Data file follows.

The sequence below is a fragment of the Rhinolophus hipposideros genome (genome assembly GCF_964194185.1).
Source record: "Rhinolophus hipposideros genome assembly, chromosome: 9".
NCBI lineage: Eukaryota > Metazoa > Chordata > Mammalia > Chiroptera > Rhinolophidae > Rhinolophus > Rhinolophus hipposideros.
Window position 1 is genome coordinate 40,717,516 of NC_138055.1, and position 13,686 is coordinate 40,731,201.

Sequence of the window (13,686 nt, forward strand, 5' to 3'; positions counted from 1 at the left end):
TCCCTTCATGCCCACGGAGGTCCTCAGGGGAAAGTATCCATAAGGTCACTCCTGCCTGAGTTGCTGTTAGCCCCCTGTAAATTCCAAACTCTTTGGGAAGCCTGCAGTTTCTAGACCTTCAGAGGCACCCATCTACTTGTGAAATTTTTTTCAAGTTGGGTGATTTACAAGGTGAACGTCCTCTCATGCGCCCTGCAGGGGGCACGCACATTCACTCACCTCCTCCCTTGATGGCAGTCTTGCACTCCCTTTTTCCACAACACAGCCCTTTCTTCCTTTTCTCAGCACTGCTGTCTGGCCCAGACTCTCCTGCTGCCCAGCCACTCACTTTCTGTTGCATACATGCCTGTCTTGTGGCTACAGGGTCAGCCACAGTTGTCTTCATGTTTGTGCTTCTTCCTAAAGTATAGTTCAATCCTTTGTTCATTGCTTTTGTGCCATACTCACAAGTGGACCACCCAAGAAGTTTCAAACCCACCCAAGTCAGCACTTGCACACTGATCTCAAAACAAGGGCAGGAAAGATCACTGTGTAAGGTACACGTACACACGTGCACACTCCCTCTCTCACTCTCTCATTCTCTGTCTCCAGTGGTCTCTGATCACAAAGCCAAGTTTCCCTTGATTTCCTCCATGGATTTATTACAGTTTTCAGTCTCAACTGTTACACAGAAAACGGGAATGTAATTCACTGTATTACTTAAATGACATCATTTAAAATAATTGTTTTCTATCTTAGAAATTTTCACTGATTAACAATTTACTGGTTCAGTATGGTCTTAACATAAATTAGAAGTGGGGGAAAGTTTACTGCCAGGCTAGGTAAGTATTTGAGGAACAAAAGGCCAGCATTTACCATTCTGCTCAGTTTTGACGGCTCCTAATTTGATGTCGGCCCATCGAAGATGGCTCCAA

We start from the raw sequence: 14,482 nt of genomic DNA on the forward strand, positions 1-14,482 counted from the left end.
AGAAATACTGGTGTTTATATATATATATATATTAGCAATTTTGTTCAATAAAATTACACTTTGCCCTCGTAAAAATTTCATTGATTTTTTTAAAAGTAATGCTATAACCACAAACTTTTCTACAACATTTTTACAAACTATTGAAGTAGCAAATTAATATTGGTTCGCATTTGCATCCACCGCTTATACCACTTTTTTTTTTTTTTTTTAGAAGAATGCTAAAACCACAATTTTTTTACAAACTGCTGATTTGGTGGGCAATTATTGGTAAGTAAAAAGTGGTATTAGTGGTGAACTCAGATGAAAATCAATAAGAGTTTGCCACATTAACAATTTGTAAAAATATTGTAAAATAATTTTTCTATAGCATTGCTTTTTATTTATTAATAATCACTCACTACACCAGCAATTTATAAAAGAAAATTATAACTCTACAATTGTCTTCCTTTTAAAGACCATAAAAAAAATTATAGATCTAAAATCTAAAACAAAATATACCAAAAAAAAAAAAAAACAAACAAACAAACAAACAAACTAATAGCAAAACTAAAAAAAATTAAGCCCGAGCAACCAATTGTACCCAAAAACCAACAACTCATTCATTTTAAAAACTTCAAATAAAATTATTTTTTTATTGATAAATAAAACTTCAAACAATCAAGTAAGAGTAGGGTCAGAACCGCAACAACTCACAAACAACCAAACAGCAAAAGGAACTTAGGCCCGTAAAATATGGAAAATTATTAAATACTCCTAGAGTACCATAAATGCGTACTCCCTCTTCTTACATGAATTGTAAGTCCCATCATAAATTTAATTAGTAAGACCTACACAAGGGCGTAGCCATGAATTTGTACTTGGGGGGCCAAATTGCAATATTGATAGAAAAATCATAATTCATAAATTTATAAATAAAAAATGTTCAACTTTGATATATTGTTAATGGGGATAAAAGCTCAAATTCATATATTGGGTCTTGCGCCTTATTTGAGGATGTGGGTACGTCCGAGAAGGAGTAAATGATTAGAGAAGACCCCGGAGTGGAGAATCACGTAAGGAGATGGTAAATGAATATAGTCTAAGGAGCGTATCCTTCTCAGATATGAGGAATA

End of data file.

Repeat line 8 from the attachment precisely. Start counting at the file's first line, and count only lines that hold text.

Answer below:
AGAAATACTGGTGTTTATATATATATATATATTAGCAATTTTGTTCAATAAAATTACACTTTGCCCTCGTAAAAATTTCATTGATTTTTTTAAAAGTAATGCTATAACCACAAACTTTTCTACAACATTTTTACAAACTATTGAAGTAGCAAATTAATATTGGTTCGCATTTGCATCCACCGCTTATACCACTTTTTTTTTTTTTTTTTAGAAGAATGCTAAAACCACAATTTTTTTACAAACTGCTGATTTGGTGGGCAATTATTGGTAAGTAAAAAGTGGTATTAGTGGTGAACTCAGATGAAAATCAATAAGAGTTTGCCACATTAACAATTTGTAAAAATATTGTAAAATAATTTTTCTATAGCATTGCTTTTTATTTATTAATAATCACTCACTACACCAGCAATTTATAAAAGAAAATTATAACTCTACAATTGTCTTCCTTTTAAAGACCATAAAAAAAATTATAGATCTAAAATCTAAAACAAAATATACCAAAAAAAAAAAAAAACAAACAAACAAACAAACAAACTAATAGCAAAACTAAAAAAAATTAAGCCCGAGCAACCAATTGTACCCAAAAACCAACAACTCATTCATTTTAAAAACTTCAAATAAAATTATTTTTTTATTGATAAATAAAACTTCAAACAATCAAGTAAGAGTAGGGTCAGAACCGCAACAACTCACAAACAACCAAACAGCAAAAGGAACTTAGGCCCGTAAAATATGGAAAATTATTAAATACTCCTAGAGTACCATAAATGCGTACTCCCTCTTCTTACATGAATTGTAAGTCCCATCATAAATTTAATTAGTAAGACCTACACAAGGGCGTAGCCATGAATTTGTACTTGGGGGGCCAAATTGCAATATTGATAGAAAAATCATAATTCATAAATTTATAAATAAAAAATGTTCAACTTTGATATATTGTTAATGGGGATAAAAGCTCAAATTCATATATTGGGTCTTGCGCCTTATTTGAGGATGTGGGTACGTCCGAGAAGGAGTAAATGATTAGAGAAGACCCCGGAGTGGAGAATCACGTAAGGAGATGGTAAATGAATATAGTCTAAGGAGCGTATCCTTCTCAGATATGAGGAATA